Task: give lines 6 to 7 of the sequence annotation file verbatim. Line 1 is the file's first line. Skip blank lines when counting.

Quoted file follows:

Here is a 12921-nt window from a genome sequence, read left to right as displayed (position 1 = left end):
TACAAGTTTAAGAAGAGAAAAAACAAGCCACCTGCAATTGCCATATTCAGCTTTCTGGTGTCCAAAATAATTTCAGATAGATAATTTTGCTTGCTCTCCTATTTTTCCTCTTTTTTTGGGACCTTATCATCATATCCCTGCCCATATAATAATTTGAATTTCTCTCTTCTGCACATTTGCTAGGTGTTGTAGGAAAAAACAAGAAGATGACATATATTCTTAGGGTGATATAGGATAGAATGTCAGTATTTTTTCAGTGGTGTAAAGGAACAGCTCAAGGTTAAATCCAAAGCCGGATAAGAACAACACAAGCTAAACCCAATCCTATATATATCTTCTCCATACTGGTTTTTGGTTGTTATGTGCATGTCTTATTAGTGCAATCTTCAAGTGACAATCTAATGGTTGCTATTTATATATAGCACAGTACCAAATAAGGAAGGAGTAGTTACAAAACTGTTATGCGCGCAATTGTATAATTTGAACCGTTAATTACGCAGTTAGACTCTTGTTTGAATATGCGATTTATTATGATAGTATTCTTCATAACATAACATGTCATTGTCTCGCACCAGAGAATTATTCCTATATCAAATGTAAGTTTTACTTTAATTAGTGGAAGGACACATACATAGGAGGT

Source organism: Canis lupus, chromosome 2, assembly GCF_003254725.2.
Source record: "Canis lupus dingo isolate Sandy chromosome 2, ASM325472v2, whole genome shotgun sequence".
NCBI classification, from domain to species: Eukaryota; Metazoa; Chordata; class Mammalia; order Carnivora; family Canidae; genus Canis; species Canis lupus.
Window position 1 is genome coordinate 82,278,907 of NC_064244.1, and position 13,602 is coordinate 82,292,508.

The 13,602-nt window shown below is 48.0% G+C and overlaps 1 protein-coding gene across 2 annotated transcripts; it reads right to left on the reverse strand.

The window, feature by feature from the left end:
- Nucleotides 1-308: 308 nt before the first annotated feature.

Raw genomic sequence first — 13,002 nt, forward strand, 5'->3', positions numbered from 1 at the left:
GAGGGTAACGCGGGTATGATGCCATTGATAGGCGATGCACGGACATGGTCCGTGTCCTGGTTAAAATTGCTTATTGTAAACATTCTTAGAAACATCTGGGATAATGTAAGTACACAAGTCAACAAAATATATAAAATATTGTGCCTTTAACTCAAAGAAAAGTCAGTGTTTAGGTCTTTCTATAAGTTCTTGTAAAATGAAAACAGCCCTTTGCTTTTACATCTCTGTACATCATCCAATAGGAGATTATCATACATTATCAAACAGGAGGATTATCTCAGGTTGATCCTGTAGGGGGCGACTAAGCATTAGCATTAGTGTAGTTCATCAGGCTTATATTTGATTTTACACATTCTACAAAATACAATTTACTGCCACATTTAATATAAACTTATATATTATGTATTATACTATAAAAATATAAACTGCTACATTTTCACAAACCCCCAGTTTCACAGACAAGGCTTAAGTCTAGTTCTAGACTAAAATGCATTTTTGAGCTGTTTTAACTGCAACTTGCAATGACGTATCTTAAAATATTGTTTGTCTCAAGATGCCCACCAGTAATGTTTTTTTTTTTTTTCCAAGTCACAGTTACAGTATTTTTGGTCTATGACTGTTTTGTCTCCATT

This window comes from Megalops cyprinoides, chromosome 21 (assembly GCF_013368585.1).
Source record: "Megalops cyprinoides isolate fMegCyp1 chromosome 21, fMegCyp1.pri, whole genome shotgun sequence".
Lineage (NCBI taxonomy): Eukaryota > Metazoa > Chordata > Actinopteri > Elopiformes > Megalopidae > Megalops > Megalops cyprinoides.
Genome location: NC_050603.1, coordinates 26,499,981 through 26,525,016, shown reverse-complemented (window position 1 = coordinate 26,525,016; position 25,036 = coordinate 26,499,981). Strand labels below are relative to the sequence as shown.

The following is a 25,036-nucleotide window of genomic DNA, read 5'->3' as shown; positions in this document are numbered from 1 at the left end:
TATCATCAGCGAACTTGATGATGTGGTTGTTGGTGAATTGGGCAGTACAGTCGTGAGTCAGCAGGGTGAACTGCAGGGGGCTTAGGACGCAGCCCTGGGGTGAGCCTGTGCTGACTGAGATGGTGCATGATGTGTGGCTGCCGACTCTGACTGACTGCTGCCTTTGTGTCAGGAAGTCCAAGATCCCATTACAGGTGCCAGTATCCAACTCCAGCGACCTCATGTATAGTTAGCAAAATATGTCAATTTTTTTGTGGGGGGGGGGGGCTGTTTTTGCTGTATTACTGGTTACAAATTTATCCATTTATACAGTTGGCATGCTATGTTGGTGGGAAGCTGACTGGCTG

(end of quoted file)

Window position 1 is genome coordinate 82,278,907 of NC_064244.1, and position 13,602 is coordinate 82,292,508.

The 13,602-nt window shown below is 48.0% G+C and overlaps 1 protein-coding gene across 2 annotated transcripts; it reads right to left on the reverse strand.